“Unless Jehovah builds the house, it is in vain that its builders work hard on it.”—PS. 127:1a.
1-3. What challenges do married couples face? (See opening image.)
“IF YOU put forth sincere effort and show that you want your marriage to succeed, you can enjoy Jehovah’s blessing,” says a husband who has been happily married for 38 years. Yes, husbands and wives have the potential for enjoying happy times as well as for supporting each other through difficult times.—Prov. 18:22.
2 It is not unusual, however, for married couples to experience some “tribulation in their flesh.” (1 Cor. 7:28) Why? Simply dealing with everyday troubles can strain marital ties. Hurt feelings, misunderstandings, and miscommunications caused by the imperfect tongue can be a challenge in the best of marriages. (Jas. 3:2, 5, 8) Many couples also have difficulty in coping with demanding employment while caring for children. Stress and exhaustion make it difficult for some couples to take the time they need in order to strengthen their marriage. Their love and respect for each other may be eroded by financial difficulties, health problems, or other hardships. Furthermore, the foundation of what seemed to be a strong marriage can be undermined by “the works of the flesh,” such as sexual immorality, brazen conduct, hostility, strife, jealousy, fits of anger, and dissensions.—Gal. 5:19-21.
3 To compound matters, “the last days” are characterized by selfish, ungodly attitudes that are toxic to a marriage. (2 Tim. 3:1-4) Finally, marriages have to withstand the determined onslaughts of a malicious enemy. The apostle Peter warns us: “Your adversary, the Devil, walks about like a roaring lion, seeking to devour someone.”—1 Pet. 5:8; Rev. 12:12.
4. How is it possible to have a strong and happy marriage?
4 A husband in Japan admits: “I was under a lot of stress financially. And because I didn’t really communicate with my wife, she also came under a lot of pressure. In addition, she recently experienced serious health problems. At times, this stress caused us to clash.” Some challenges in a marriage are inevitable, but they are not insurmountable. With Jehovah’s help, couples can enjoy a solid and happy union. (Read Psalm 127:1.) Let us discuss five of the spiritual building blocks for a strong and lasting marriage. Then we will consider how these building blocks can be cemented by love.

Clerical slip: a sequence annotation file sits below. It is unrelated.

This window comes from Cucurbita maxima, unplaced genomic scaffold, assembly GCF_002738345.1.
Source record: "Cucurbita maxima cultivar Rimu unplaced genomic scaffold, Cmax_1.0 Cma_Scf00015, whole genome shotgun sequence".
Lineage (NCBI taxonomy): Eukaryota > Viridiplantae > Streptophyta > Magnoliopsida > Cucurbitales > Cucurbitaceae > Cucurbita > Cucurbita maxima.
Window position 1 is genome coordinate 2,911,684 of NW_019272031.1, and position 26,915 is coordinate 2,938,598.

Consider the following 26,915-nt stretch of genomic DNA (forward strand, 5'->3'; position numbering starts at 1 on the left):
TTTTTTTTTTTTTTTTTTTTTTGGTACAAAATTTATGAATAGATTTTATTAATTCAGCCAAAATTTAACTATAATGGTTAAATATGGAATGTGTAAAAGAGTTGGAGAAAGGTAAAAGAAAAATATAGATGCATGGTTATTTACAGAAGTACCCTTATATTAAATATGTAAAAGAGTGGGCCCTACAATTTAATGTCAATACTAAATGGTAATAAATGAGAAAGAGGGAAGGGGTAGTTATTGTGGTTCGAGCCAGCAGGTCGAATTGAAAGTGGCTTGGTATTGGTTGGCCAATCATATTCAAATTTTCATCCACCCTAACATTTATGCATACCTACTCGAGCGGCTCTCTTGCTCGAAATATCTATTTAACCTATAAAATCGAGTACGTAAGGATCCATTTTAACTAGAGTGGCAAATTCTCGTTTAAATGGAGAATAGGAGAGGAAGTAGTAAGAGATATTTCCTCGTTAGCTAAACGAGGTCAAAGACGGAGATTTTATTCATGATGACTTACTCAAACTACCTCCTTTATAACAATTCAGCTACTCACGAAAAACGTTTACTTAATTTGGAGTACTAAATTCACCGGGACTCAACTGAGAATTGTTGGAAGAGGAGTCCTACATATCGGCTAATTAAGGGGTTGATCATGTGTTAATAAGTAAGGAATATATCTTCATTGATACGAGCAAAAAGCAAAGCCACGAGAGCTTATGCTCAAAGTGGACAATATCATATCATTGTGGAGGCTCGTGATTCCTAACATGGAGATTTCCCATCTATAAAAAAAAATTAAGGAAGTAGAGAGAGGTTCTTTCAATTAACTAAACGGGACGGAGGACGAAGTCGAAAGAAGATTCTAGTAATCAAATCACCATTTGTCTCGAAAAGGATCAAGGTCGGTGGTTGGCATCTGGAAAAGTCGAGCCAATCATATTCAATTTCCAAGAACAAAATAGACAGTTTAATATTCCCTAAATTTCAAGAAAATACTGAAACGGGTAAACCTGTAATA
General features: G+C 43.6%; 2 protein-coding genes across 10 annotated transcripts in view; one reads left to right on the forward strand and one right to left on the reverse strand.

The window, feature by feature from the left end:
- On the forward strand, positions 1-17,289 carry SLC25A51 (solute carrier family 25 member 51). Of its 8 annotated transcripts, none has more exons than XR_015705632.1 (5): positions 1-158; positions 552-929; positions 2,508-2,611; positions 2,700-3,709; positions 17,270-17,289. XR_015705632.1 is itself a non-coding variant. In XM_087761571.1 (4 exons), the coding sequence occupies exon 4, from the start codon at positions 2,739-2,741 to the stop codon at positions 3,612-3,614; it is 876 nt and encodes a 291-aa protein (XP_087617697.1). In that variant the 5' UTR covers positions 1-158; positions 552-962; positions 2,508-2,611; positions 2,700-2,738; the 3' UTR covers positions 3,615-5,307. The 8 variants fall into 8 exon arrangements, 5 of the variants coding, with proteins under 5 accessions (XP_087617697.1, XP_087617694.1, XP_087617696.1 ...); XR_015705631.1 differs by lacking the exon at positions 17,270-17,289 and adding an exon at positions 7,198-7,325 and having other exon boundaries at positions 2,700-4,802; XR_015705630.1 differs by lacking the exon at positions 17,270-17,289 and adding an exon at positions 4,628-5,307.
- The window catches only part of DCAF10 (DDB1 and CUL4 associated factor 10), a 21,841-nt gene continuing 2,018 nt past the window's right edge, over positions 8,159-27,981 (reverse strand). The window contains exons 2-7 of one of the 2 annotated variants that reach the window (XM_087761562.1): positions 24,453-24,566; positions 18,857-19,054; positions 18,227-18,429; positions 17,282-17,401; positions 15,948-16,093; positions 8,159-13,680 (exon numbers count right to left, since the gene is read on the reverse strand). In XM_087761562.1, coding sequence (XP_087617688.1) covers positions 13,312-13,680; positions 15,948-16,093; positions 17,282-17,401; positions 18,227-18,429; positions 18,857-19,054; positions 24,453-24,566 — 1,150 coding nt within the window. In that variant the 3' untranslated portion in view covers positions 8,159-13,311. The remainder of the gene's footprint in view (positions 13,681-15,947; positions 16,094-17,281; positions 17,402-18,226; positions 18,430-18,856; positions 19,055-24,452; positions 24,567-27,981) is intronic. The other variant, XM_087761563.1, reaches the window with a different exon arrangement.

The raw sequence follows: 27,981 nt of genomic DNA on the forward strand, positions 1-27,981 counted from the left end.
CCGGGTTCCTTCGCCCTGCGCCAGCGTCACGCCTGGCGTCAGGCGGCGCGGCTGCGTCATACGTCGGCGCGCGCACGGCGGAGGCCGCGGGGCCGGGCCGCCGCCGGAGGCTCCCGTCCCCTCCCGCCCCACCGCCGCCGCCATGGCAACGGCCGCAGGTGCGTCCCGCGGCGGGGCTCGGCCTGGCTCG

INCLUDE JEHOVAH IN YOUR MARRIAGE
5, 6. What can husbands and wives do to include Jehovah in their marriage?
5 The cornerstone of a secure marriage is loyalty and submission to the One who instituted marriage. (Read Ecclesiastes 4:12.) Husbands and wives can include Jehovah in their marriage by following his loving guidance. The Bible says about God’s ancient people: “Your own ears will hear a word behind you saying, ‘This is the way. Walk in it,’ in case you should go to the right or in case you should go to the left.” (Isa. 30:20, 21) Today, couples can “hear” Jehovah’s word by reading God’s Word together. (Ps. 1:1-3) They can further strengthen their marriage by means of a Family Worship program that is both enjoyable and spiritually refreshing. Daily prayer together is also invaluable in building a marriage that can withstand the onslaughts of Satan’s world.
6 “Whenever our joy has been clouded by personal difficulties or misunderstandings,” says Gerhard in Germany, “the counsel from God’s Word has helped us to develop patience and practice forgiveness. These qualities are indispensable in a successful marriage.” When couples work hard to keep God in their marriage by engaging in spiritual activities together, they are bonded to God and to each other in a close and happy union.
HUSBANDS—EXERCISE LOVING HEADSHIP
7. How should husbands exercise their headship?
7 How a husband exercises his headship can do much to build a strong and happy marriage. The Bible states: “The head of every man is the Christ; in turn, the head of a woman is the man.” (1 Cor. 11:3) The context of that statement tells husbands how they should exercise their headship—in the same way that Christ exercises his authority over man. Jesus was never tyrannical or harsh but was always loving, kind, reasonable, mild-tempered, and lowly in heart.—Matt. 11:28-30.